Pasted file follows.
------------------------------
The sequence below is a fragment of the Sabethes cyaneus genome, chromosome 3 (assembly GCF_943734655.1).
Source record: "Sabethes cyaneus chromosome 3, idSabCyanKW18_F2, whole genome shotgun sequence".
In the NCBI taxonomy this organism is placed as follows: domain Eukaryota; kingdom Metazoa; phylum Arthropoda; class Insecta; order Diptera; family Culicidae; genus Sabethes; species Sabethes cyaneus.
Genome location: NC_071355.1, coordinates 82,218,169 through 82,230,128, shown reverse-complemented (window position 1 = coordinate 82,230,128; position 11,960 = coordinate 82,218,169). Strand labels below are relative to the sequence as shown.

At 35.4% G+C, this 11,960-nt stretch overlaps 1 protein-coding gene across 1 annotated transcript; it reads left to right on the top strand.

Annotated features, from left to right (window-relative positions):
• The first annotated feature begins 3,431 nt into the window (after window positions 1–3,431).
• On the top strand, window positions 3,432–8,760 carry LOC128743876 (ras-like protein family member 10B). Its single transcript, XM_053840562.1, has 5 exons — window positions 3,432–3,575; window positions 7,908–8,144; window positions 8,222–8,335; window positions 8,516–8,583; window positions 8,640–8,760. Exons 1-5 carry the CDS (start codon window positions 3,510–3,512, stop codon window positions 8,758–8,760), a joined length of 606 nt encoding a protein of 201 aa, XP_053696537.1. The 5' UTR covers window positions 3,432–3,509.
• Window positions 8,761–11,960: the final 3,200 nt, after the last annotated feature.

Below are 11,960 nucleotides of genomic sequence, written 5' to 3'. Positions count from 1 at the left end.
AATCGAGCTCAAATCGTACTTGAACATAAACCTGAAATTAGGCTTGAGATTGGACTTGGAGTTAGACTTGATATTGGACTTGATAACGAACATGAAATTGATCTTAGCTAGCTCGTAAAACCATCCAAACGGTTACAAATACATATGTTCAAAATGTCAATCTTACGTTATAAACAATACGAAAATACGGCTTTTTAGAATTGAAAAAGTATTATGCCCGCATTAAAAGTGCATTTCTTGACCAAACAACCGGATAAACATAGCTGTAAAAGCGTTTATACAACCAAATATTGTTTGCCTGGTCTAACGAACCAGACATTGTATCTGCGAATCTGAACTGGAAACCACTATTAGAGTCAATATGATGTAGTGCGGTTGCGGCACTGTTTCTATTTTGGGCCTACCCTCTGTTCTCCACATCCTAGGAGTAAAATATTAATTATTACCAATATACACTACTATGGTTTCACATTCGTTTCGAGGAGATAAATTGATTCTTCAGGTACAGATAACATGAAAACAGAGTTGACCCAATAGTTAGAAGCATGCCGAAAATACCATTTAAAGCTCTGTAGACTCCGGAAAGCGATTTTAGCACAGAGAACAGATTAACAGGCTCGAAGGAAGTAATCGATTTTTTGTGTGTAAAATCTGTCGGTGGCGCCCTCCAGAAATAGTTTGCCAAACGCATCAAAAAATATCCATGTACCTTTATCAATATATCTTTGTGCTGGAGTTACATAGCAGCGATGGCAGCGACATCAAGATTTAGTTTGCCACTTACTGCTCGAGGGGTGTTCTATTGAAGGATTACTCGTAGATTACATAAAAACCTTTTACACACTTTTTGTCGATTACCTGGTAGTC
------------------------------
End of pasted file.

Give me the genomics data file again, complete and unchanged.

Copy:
The sequence below is a fragment of the Sabethes cyaneus genome, chromosome 3 (assembly GCF_943734655.1).
Source record: "Sabethes cyaneus chromosome 3, idSabCyanKW18_F2, whole genome shotgun sequence".
In the NCBI taxonomy this organism is placed as follows: domain Eukaryota; kingdom Metazoa; phylum Arthropoda; class Insecta; order Diptera; family Culicidae; genus Sabethes; species Sabethes cyaneus.
Genome location: NC_071355.1, coordinates 82,218,169 through 82,230,128, shown reverse-complemented (window position 1 = coordinate 82,230,128; position 11,960 = coordinate 82,218,169). Strand labels below are relative to the sequence as shown.

At 35.4% G+C, this 11,960-nt stretch overlaps 1 protein-coding gene across 1 annotated transcript; it reads left to right on the top strand.

Annotated features, from left to right (window-relative positions):
• The first annotated feature begins 3,431 nt into the window (after window positions 1–3,431).
• On the top strand, window positions 3,432–8,760 carry LOC128743876 (ras-like protein family member 10B). Its single transcript, XM_053840562.1, has 5 exons — window positions 3,432–3,575; window positions 7,908–8,144; window positions 8,222–8,335; window positions 8,516–8,583; window positions 8,640–8,760. Exons 1-5 carry the CDS (start codon window positions 3,510–3,512, stop codon window positions 8,758–8,760), a joined length of 606 nt encoding a protein of 201 aa, XP_053696537.1. The 5' UTR covers window positions 3,432–3,509.
• Window positions 8,761–11,960: the final 3,200 nt, after the last annotated feature.

Below are 11,960 nucleotides of genomic sequence, written 5' to 3'. Positions count from 1 at the left end.
AATCGAGCTCAAATCGTACTTGAACATAAACCTGAAATTAGGCTTGAGATTGGACTTGGAGTTAGACTTGATATTGGACTTGATAACGAACATGAAATTGATCTTAGCTAGCTCGTAAAACCATCCAAACGGTTACAAATACATATGTTCAAAATGTCAATCTTACGTTATAAACAATACGAAAATACGGCTTTTTAGAATTGAAAAAGTATTATGCCCGCATTAAAAGTGCATTTCTTGACCAAACAACCGGATAAACATAGCTGTAAAAGCGTTTATACAACCAAATATTGTTTGCCTGGTCTAACGAACCAGACATTGTATCTGCGAATCTGAACTGGAAACCACTATTAGAGTCAATATGATGTAGTGCGGTTGCGGCACTGTTTCTATTTTGGGCCTACCCTCTGTTCTCCACATCCTAGGAGTAAAATATTAATTATTACCAATATACACTACTATGGTTTCACATTCGTTTCGAGGAGATAAATTGATTCTTCAGGTACAGATAACATGAAAACAGAGTTGACCCAATAGTTAGAAGCATGCCGAAAATACCATTTAAAGCTCTGTAGACTCCGGAAAGCGATTTTAGCACAGAGAACAGATTAACAGGCTCGAAGGAAGTAATCGATTTTTTGTGTGTAAAATCTGTCGGTGGCGCCCTCCAGAAATAGTTTGCCAAACGCATCAAAAAATATCCATGTACCTTTATCAATATATCTTTGTGCTGGAGTTACATAGCAGCGATGGCAGCGACATCAAGATTTAGTTTGCCACTTACTGCTCGAGGGGTGTTCTATTGAAGGATTACTCGTAGATTACATAAAAACCTTTTACACACTTTTTGTCGATTACCTGGTAGTC